The Greeting Card Scam Version 2

Greeting card scams, that count on your curiosity to see who is sending something to you and know what the card says, are now one of the most common methods organized crime uses to distribute malware onto computers according to a Panda Securities Q2 2009 report.

Tthis scam plays to human nature – the desire to be acknowledged, and curiosity about the sender.

Learning to spot and avoid these scams is easy to do and will spare you the grief of getting malware.

Test Your Skills

You should be able to find at least eleven red flags that tell you this e-mail is fraudulent. If you find all six, you’re a pro with little to worry about. If you find fewer than four, consider practicing on some more of our spam scam examples.

Here are the red flags that show this email is a scam:

  1. The first red flag is provided by the email service. If you see a notification at the top of the email from your service provider, pay attention. It means the service, in this case Hotmail, has recognized that the sender is someone they do not recognize and consider this suspicious enough to warn you with the notice in the yellow bar. If you see a red bar across the top it means the service feels the risk is extreme.
  2. While the company is legitimate, the email address isn’t. The actual company is 123greetings.com, not .biz. You can look up a company by searching on their name using a browser to find out if it exists. In this case, when you type in 123 greetings the first option is for the legitimate site, and the McAfee Site Advisor marks it as safe with a green checkmark.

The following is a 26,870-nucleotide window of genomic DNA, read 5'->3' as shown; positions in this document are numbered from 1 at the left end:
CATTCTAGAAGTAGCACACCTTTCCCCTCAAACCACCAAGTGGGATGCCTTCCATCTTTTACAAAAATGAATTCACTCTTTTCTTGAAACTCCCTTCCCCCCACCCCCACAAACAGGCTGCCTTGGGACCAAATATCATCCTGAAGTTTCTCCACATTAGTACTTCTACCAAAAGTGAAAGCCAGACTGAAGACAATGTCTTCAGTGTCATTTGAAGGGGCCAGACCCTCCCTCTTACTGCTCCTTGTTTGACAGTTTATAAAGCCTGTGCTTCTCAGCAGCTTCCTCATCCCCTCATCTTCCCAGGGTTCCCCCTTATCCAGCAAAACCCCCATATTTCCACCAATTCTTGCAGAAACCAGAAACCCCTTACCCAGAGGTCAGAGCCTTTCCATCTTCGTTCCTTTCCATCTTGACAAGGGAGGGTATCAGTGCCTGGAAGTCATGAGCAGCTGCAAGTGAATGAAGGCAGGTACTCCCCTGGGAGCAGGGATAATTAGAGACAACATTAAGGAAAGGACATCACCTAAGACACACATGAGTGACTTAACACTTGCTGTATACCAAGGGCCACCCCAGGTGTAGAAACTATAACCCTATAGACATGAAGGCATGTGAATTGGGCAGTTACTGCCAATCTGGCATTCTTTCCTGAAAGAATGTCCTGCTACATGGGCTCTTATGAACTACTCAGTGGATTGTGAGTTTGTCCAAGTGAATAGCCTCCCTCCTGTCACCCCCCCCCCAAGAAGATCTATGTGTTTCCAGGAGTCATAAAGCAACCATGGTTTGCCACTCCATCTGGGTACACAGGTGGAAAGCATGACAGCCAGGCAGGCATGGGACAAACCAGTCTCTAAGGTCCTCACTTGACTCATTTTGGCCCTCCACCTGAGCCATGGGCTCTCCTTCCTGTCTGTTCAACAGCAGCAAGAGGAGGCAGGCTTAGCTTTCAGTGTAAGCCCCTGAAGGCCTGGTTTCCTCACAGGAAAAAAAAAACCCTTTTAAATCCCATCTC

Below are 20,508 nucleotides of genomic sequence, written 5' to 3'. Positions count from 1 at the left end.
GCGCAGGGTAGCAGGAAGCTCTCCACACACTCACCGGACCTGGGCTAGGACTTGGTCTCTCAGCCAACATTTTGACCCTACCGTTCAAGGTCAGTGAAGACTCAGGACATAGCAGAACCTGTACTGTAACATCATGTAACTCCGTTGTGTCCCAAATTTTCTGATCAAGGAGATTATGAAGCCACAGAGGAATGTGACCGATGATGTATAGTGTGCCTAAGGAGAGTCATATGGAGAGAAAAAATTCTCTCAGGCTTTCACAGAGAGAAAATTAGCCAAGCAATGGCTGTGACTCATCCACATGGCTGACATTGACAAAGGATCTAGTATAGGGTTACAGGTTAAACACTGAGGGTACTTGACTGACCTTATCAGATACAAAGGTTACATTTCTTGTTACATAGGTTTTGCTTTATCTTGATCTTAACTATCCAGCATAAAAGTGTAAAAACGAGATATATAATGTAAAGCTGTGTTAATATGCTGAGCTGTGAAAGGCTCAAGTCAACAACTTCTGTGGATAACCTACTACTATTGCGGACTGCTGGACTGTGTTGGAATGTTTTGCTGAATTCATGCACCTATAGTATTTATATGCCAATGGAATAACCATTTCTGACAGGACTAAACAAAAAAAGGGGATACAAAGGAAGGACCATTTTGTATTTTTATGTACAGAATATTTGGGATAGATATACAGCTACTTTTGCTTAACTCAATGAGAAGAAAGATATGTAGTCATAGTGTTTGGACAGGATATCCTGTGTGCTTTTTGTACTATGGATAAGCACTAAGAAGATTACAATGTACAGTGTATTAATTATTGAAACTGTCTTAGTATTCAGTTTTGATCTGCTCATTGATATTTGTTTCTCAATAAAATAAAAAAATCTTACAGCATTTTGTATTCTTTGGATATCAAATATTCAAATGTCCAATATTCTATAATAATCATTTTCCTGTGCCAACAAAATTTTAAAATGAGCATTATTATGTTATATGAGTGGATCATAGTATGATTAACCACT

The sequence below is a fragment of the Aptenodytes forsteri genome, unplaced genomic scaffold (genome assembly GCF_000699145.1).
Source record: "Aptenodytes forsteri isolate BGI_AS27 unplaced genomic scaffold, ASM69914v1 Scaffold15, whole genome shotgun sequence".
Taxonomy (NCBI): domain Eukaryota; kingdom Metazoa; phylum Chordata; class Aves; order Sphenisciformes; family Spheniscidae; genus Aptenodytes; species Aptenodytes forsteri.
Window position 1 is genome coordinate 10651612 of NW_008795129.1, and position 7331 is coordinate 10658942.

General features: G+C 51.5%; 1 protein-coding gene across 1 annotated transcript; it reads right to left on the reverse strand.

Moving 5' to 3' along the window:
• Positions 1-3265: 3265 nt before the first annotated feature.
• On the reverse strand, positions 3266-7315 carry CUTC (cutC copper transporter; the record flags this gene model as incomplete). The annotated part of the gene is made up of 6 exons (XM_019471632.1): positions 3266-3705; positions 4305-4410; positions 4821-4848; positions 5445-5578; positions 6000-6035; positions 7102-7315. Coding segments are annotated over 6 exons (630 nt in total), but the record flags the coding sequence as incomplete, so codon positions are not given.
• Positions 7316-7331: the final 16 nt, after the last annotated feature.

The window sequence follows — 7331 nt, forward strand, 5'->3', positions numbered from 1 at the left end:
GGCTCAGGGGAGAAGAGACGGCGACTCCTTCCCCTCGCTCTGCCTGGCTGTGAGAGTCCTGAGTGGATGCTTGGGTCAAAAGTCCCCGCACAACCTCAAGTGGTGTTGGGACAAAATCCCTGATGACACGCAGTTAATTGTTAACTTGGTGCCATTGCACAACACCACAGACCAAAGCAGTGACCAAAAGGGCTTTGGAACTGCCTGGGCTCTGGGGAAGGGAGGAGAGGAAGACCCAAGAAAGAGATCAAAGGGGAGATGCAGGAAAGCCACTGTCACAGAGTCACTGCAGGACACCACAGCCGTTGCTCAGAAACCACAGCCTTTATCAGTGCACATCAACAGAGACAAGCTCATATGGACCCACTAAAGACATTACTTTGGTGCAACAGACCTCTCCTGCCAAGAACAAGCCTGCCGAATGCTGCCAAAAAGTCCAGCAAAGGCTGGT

Typing in 123greetings.biz shows a warning by Norton Security that the site contains a variety of malware.
  3. The sender does not know who you are. If someone actually sent you an e-card the company would know your email alias and address the email appropriately.
  4. There is an attachment the sender wants you to download.
  5. If the email were legitimate, it would be addressed to you personally.
  6. A real company would indicate who sent you the card, not simply say ‘your friend’.  This tactic though has two merits for the scammer. The first is they don’t have to correctly guess who might be a friend of yours, the second is it builds your curiosity, because you’ll be wondering who sent it and be more inclined to click and find out.
  7. Hovering over the URL in this email shows you that the actual address is www.freebwebtown.com/ihopeyoudie/ecard.exe. If the company were 123 greetings, the URL would indicate 123greetings, not ‘freewebtown’. The name of the specific card you are to receive is named ‘ihopeyoudie’ – very charming. And if you look at the format you will see it is not a website at all, it is actually an .exe, or executable file meaning it downloads and executes (runs) a program on your computer, which is, of course, infected with malware waiting to steal your information and wreak havoc on your computer.

While curiosity in this case won’t kill the cat, it will seriously sicken your computer and compromise your information.

Linda

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